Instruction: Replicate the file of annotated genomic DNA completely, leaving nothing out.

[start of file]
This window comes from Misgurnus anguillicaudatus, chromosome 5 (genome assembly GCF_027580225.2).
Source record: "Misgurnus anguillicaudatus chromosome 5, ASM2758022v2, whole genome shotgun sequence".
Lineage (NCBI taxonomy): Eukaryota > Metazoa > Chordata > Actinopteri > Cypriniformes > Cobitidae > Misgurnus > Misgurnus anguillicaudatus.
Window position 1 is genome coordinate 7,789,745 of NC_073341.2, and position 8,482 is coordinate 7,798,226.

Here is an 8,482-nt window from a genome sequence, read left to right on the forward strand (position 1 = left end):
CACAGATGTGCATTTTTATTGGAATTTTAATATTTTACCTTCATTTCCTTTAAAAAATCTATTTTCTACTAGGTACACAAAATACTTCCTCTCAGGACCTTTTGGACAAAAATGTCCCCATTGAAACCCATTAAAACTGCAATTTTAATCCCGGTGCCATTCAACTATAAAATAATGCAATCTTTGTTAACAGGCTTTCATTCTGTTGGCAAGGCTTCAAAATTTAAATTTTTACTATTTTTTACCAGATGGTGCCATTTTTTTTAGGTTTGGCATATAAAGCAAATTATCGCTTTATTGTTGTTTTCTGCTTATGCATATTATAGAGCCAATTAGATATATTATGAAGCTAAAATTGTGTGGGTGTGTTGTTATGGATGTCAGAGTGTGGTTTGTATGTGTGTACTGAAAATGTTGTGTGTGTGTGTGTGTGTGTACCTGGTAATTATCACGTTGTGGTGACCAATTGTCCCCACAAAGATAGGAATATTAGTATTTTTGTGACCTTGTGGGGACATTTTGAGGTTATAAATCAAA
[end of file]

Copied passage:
This window comes from Misgurnus anguillicaudatus, chromosome 5 (genome assembly GCF_027580225.2).
Source record: "Misgurnus anguillicaudatus chromosome 5, ASM2758022v2, whole genome shotgun sequence".
Lineage (NCBI taxonomy): Eukaryota > Metazoa > Chordata > Actinopteri > Cypriniformes > Cobitidae > Misgurnus > Misgurnus anguillicaudatus.
Window position 1 is genome coordinate 7,789,745 of NC_073341.2, and position 8,482 is coordinate 7,798,226.

Here is an 8,482-nt window from a genome sequence, read left to right on the forward strand (position 1 = left end):
CACAGATGTGCATTTTTATTGGAATTTTAATATTTTACCTTCATTTCCTTTAAAAAATCTATTTTCTACTAGGTACACAAAATACTTCCTCTCAGGACCTTTTGGACAAAAATGTCCCCATTGAAACCCATTAAAACTGCAATTTTAATCCCGGTGCCATTCAACTATAAAATAATGCAATCTTTGTTAACAGGCTTTCATTCTGTTGGCAAGGCTTCAAAATTTAAATTTTTACTATTTTTTACCAGATGGTGCCATTTTTTTTAGGTTTGGCATATAAAGCAAATTATCGCTTTATTGTTGTTTTCTGCTTATGCATATTATAGAGCCAATTAGATATATTATGAAGCTAAAATTGTGTGGGTGTGTTGTTATGGATGTCAGAGTGTGGTTTGTATGTGTGTACTGAAAATGTTGTGTGTGTGTGTGTGTGTGTACCTGGTAATTATCACGTTGTGGTGACCAATTGTCCCCACAAAGATAGGAATATTAGTATTTTTGTGACCTTGTGGGGACATTTTGAGGTTATAAATCAAA